Joy of Coding 2017

Yesterday I attended Joy of Coding 2017 and I had a blast. JOC is a conference for developers from all languages, frameworks and corners of the world and I found myself amongst mostly new, friendly faces who share the same passion that I have for technology.

… Well, passion

After the introduction, the first keynote talk Living The Good Life began, given by Ted Neward.

I don’t know why they call them ‘soft skills’ when they are so very hard to cultivate!

Ted talked (… pun not intended) about eudaimonia, or what constitutes a good, happy, fulfilling life. He criticized ‘passion’ as an emotion that isn’t something you actually want from your developers or even from yourself as a motivating force; passion is intense, exhausting and temporary, and can even turn into anger. When it comes to staying motivated and engaged in life, rather than relying on short-term bursts of passion or external rewards, experiments and research have shown that intrinsic, internal motivation is much more powerful and long-lasting. In fact, developers were apparently less motivated to fix a problem once they were paid to do so.

I’ve done a lot of self-development over the past few years, and I nodded to Ted’s points in agreement. I have found that there is no external factor that can even measure up to the power of internal motivation, and that the ability to tolerate delayed gratification is one of the most powerful tools of achieving awesome long-term goals. If there’s any soft skill you want to pay attention to and grow in, pick that one. Being able to put up with boredom and frustration to get to the higher pay-off is so worth it.

During the short break after the talk I found myself inhaling some much needed coffee, and quickly making contact with the developers around me. That was definitely the thing that made this conference awesome; there were no devs sticking to a clique, and instead everyone was mingling and getting to know each other.

Next up was Shaving the Golden Yak by Jessica Kerr.

I wonder if they ran into these whilst building the Death Star software.

I hadn’t heard of yak shaving before. It’s a term used in tech to describe any single task or series of tasks that seem pointless, but are sometimes necessary to solve a problem in order to be able to solve another problem. Sometimes these are very obvious — you gotta fix your build before you can deploy your code to an acceptance server — but more often than not, devs get sidetracked by many yaks that aren’t especially necessary to fix. Or are they?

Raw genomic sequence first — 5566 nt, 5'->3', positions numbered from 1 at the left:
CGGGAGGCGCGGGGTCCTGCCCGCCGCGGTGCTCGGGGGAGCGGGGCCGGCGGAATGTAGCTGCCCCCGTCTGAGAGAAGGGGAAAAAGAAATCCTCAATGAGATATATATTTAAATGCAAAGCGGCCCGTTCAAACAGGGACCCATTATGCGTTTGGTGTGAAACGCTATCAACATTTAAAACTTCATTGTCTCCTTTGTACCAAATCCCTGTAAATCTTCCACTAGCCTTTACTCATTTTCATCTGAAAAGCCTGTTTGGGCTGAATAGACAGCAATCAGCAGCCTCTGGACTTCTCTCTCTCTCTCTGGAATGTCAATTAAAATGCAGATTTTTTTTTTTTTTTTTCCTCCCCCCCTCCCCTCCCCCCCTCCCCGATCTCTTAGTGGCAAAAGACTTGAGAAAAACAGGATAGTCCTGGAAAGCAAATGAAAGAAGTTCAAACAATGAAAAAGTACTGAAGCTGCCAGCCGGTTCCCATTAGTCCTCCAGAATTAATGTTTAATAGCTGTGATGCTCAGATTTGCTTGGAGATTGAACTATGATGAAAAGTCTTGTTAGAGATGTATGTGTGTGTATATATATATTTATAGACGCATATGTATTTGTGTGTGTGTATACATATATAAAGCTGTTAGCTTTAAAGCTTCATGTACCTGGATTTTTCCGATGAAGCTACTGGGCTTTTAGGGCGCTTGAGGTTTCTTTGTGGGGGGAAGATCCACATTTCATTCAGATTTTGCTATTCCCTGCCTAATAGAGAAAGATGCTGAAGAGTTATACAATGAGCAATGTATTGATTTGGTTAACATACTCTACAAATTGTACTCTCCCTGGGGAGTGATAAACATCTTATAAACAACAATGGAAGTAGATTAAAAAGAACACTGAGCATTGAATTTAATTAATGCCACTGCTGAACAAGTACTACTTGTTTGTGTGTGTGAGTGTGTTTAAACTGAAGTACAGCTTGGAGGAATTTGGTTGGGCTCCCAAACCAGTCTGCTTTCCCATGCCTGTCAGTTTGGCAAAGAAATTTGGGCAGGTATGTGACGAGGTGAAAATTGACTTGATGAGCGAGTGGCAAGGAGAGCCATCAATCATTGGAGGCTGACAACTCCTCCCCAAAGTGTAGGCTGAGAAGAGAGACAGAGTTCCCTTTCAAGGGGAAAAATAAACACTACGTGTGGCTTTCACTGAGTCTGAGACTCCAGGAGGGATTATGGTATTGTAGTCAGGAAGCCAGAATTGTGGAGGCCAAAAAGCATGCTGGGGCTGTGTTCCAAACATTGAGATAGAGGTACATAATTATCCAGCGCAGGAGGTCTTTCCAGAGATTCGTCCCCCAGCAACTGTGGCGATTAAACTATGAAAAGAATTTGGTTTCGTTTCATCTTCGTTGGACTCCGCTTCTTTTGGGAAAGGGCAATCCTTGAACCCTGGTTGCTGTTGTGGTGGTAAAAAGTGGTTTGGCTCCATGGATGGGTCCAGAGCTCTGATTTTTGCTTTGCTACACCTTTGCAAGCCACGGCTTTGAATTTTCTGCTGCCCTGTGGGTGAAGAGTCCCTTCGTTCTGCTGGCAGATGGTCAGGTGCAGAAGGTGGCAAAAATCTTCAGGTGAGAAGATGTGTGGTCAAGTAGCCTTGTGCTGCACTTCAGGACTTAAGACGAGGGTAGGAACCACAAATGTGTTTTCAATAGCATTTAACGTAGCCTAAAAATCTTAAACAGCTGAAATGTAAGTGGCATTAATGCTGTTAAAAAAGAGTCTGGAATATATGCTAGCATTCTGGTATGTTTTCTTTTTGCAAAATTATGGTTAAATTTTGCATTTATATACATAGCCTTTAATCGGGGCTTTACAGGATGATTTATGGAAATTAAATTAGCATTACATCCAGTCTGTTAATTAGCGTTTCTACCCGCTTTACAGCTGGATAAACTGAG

Maybe in order to install this framework, you need to install this package manager, for which you need to install this compiler, which has complicated installation instructions, so you end up spending hours reading up on that compiler, and end up on an article about how this other package manager could be much more efficient to use, so you install that and play around with it, and you come to the conclusion that it is better, so you hook it up to your framework, but you’ll need an extra library for that, only that library has a bug in it specifically interfering with the database version you’re using, so now you have to fix that bug locally and send in a pull request, but the library hasn’t been updated since 2014, so now you’re considering going back to the original package manager…

Yep, you just spend an entire day shaving yaks. Development is very sensitive to this, because there is always something new and shiny, because there’s always one thing to set up or clarify or document, because there are always requirements left and right to take into account. There are a lot of things getting in the way of getting things done and often enough developers like shaving yaks because woo, there’s more problems to solve!

But, back to Jessica’s talk — in order to really bring her point across she learned a lot about the actual breeding and shaving of yaks, which was a brilliant and hilarious way to frame the presentation. Not to mention the excellent yak illustrations. Jessica describes several types of yak and how to best deal with them; she repeats how important it is to prioritize the smoothness of the development path for the whole team so that the sum is far greater than the parts. It is encouraging to consider that even if you’re not going down the road of shaving those yaks, you can leave a breadcrumb trail for other devs to follow, or smooth things out just so that it does improve the situation for everyone without spending too much time on it.

She also touches upon automating as much as possible to minimize the time spent on manual setup and repetitive tasks, so you can get back to solving the problems that actually need to be solved.

The first three aliases you want to put into your shell profile.

Then: the Speed Meeting, organised by Linda van der Pal

After Jessica’s talk I was faced with a choice: either stay seated and enjoy some lightning talks from fellow devs, or attend the social speed meeting. Since I wanted to socialize more, I chose the latter. And I’m glad I did! It was awesome, if at times also awkward, to talk to people on a time. It’s a quick way to get to know more people at a conference and touch upon mutual interests.